Most home insurance policies provide for the necessary increase in expenses you incur if your home is damaged by an insured event and you cannot live there while repairs are being made or if you are denied access to your home by government order. The coverage is generally subject to duration limits and commonly covers any expense incurred by you so that your household can maintain its normal standard of living. In some instances, this coverage may include the costs of a motel, eating in a restaurant, or storing some of your property.

  • What is “personal liability insurance” coverage?

    Personal Liability Coverage protects you and all family members who live with you against a claim or lawsuit resulting from (non-auto and non-business) bodily injury or property damage to others and for which you become legally obligated to pay. Defense costs are included, but the insurance company has no duty to defend you after the limit of liability on the policy has been exhausted.

  • What does “medical payments insurance” cover?

    Regardless of who is at fault, this coverage pays the reasonable expenses for others accidentally injured on your premises or the areas immediately adjoining your property such as sidewalks or alleys. Medical Payments Coverage does not apply to your own injuries or those of family members living with you or injuries arising out of activities involving a business that you operate out of your home, your intentional acts, or arising out of the rental of your premises.

  • What is “replacement cost”?

    Replacement Cost is the amount necessary to replace or rebuild your home or repair damages with materials of similar kind and quality without deducting for depreciation. (Depreciation is the decrease in the home’s value since the time it was built because of age or wear and tear.)

  • What is “actual cash value”?

    Actual Cash Value usually means the sum of money required at the time of the loss to repair or replace the property destroyed, less an amount for depreciation. Actual Cash Value equals the replacement cost less depreciation. Most standard home insurance policies cover the contents of your home (i.e., personal belongings) on an actual cash value basis, but it is possible to purchase replacement cost.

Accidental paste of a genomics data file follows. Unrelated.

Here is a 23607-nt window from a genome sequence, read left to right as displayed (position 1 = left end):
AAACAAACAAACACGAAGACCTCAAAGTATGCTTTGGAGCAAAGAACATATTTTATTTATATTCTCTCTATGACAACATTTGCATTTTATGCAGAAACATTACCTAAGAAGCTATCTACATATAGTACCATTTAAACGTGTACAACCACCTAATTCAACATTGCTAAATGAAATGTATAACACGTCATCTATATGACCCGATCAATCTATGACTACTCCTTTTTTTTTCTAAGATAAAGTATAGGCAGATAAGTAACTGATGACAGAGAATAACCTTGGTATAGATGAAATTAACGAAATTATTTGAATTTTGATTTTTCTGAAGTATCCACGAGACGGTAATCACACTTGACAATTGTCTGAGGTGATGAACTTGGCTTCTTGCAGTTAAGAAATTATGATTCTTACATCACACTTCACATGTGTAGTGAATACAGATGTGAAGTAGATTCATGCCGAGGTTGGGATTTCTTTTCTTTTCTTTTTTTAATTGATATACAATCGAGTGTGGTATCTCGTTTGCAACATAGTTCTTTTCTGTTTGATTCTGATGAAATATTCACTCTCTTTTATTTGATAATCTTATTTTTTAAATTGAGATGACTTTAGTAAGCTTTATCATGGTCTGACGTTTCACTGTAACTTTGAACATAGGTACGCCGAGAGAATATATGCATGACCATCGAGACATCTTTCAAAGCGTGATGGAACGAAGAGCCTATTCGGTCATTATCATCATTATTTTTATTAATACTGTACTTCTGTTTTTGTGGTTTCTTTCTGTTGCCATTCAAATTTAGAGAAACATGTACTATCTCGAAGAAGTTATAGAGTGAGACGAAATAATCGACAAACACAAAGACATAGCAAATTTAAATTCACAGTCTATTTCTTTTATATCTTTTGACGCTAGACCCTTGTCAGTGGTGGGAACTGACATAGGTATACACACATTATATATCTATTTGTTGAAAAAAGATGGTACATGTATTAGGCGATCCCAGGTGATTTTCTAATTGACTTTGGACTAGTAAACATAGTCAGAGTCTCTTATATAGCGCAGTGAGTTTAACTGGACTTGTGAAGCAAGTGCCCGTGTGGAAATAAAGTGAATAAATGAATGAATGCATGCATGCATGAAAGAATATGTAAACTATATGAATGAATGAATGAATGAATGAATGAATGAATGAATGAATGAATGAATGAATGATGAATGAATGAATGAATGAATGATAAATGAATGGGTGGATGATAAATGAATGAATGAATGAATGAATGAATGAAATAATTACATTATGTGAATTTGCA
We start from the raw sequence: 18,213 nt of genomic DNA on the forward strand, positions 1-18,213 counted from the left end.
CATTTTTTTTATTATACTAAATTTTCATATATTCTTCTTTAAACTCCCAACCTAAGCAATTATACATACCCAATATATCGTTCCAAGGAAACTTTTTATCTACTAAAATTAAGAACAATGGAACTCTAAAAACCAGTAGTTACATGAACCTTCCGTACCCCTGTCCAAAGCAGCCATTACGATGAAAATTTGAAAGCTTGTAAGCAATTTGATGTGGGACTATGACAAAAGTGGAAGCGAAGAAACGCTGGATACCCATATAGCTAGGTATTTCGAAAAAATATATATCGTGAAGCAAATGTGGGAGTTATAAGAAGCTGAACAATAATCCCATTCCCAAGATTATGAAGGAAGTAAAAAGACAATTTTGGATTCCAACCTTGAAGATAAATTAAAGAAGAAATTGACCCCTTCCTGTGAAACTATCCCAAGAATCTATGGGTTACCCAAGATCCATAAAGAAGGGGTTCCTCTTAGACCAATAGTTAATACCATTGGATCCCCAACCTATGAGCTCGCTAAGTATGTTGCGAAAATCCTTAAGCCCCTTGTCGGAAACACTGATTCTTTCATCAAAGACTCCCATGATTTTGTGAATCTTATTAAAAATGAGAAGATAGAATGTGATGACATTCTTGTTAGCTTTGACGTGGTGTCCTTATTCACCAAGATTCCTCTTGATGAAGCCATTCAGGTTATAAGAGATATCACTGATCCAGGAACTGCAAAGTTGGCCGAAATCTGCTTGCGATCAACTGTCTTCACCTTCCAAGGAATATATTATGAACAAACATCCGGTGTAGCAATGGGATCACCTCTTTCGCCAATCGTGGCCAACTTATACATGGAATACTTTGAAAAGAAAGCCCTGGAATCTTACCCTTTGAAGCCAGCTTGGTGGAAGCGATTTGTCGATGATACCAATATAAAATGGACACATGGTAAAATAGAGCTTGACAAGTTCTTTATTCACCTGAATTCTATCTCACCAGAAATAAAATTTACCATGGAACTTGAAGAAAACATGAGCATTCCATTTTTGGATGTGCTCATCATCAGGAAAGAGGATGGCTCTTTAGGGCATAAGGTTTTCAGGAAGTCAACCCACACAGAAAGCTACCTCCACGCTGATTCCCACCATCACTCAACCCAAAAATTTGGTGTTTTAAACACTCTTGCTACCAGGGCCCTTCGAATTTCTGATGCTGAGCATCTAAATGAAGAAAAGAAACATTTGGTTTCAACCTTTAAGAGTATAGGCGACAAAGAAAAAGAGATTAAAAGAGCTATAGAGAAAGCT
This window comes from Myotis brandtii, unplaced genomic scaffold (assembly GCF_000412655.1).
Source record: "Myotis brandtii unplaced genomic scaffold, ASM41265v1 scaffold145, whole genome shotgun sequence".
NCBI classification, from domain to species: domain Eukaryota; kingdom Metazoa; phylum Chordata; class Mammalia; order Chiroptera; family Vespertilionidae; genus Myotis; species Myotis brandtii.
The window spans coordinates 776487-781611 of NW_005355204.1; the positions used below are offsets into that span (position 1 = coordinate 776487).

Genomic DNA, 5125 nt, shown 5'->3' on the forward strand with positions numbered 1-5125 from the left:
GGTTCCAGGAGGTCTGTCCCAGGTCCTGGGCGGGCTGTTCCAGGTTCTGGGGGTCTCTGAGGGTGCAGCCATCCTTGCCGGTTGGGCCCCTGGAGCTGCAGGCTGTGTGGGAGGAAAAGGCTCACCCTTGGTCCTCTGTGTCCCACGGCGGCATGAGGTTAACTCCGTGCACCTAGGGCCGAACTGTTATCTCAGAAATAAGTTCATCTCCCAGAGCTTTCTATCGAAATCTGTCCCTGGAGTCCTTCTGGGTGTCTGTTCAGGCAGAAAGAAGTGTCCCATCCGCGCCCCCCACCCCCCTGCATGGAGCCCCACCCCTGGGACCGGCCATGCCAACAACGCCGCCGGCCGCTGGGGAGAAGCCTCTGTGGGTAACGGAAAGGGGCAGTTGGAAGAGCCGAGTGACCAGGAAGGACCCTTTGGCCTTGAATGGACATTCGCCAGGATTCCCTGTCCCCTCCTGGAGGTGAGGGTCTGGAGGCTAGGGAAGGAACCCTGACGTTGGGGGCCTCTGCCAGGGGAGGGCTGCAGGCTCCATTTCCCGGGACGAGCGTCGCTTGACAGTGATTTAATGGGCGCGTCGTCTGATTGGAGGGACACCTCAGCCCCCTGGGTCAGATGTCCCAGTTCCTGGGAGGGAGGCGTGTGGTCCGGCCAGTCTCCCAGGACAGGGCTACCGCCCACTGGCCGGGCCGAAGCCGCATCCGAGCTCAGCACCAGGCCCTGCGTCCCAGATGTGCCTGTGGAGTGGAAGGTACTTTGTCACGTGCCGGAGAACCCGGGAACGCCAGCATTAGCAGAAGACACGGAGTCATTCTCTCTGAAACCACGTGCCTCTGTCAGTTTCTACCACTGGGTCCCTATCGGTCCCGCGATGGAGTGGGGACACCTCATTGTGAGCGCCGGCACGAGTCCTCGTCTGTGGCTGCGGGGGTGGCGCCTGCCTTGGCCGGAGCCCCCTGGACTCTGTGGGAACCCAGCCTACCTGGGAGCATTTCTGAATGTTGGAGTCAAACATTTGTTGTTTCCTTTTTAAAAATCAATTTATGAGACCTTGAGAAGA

• What if I’m found liable for injuring another person?

    As long as the injury was due to your negligence and was not intentional, your homeowner’s policy should cover any medical bills and legal expenses, up to the liability policy limits.

  • What kinds of damage does a basic homeowner’s policy cover?

    Most basic policies protect against damage from: Fire and lightning, windstorm and hail, explosion, riot and civil commotion, aircraft, vehicles, smoke, vandalism and malicious mischief, theft, damage by glass or glazing material that is part of a building, and volcanic eruption.You can also step up coverage to include: Falling objects, weight of ice, snow, and sleet, water-related damage from home utilities or appliances, electrical surge damage. Before any loss call your insurance agent. Protection is subject to policy limits and deductibles can vary.

  • What damage to my house would not be covered by my homeowner’s policy?

    It depends on the type of policy you own. But in general,unless you buy additional coverage, you won’t be compensated for losses due to floods, earthquakes, nuclear accidents, wars, intentional damage, and normal wear and tear. Call your insurance agent, other exclusions may also apply.

  • If my home is destroyed by a fire, how much money would the insurance company give me?

    Insurance companies normally use one of two methods to figure how much you will be reimbursed for a loss if the amount is less than your coverage limits. The most common calculation is the actual cash value, which is the replacement value minus depreciation. The second calculation is simply the replacement cost of the lost property with no depreciation, but usually with a maximum value. Also, don’t forget that the company will subtract the amount of your deductible from the settlement.